After dialogue with one of PDK’s clients based in Europe, things then began to take a positive turn.
Knight said: “I spoke to one of our European clients, who was particularly bereft thinking that their business was in jeopardy, and I told them that we cannot simply give up and close our businesses and we had to find an alternative way of trading. Following that conversation, the client looked into their options and by the next week had set up internet sales and because people could not go out to restaurants, sales went through the roof from people buying into their homes.
“We always knew that, even though live shellfish is a luxury market, and the prices may be expensive, when people are locked down in the home and are bored with nothing to do, they are still going to need to eat and may well want to try their hand at cooking new dishes and sampling new food.”
With a way of keeping trade going then in sight, Knight explained that his company decided to purchase more produce from other fishermen whose customary buyers were inactive at that stage, which allowed the business to acquire more market share.
“While other companies around us closed, we took on produce from more boats which would normally be sold to other buyers because we wanted to do all we could for the local economy. I said to those that wanted to keep fishing that if they did so, we would pay for their catch. Although when the market began to open again after the first few months of lockdown and they then started to sell back to their usual customers, we enjoyed one of the best years we have had in the past ten to fifteen years because we stayed open and had more of the market share for that period. The client who took his business online ended up buying three times more produce from us than in normal times because demand was so high.”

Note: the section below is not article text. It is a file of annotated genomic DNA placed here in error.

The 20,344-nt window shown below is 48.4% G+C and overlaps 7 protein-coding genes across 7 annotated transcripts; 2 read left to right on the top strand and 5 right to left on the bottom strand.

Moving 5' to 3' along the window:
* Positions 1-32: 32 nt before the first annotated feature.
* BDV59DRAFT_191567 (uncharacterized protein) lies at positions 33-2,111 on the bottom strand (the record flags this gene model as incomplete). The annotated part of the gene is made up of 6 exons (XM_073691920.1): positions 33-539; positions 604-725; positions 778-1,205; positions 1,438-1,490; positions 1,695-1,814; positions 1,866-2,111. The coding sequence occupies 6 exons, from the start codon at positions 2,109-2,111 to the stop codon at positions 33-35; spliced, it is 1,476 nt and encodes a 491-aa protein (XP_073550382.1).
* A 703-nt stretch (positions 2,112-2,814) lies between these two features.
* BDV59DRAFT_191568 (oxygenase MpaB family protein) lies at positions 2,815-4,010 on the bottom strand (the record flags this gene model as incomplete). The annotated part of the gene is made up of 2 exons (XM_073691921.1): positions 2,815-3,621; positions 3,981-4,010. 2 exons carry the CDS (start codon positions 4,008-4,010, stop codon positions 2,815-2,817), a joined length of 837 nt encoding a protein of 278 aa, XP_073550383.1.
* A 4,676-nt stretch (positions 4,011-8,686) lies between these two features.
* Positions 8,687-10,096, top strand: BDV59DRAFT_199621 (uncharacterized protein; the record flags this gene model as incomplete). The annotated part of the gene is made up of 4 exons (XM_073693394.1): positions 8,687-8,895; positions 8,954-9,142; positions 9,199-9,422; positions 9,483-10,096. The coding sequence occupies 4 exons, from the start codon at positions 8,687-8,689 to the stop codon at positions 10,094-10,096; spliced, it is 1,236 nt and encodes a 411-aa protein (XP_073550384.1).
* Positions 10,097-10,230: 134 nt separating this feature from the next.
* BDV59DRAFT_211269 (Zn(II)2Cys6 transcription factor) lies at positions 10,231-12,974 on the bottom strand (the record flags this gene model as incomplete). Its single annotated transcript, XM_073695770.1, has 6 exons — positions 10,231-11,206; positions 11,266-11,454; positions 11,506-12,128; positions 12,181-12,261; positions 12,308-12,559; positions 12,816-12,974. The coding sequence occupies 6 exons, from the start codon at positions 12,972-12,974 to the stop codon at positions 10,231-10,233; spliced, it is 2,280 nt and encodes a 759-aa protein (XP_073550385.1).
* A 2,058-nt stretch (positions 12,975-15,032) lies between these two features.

Knight concluded by reiterating the point that without the support from government which allowed the business to take the gamble of remaining open, none of that success over 2020 would have been possible.
“The government stepping in gave us the impetus to gamble by keeping the company open and it was a huge success. It is down to them and the generosity of the bank in helping cover my employees that the company is still here. After two to three months of the initial lockdown, we had a larger share of catchments and at that point we started bringing closer to our full workforce back into operation. We kept operating and I would like to thank the government for that because all we then had to do was find ways of maintaining trade and bringing social distancing into our daily operations.”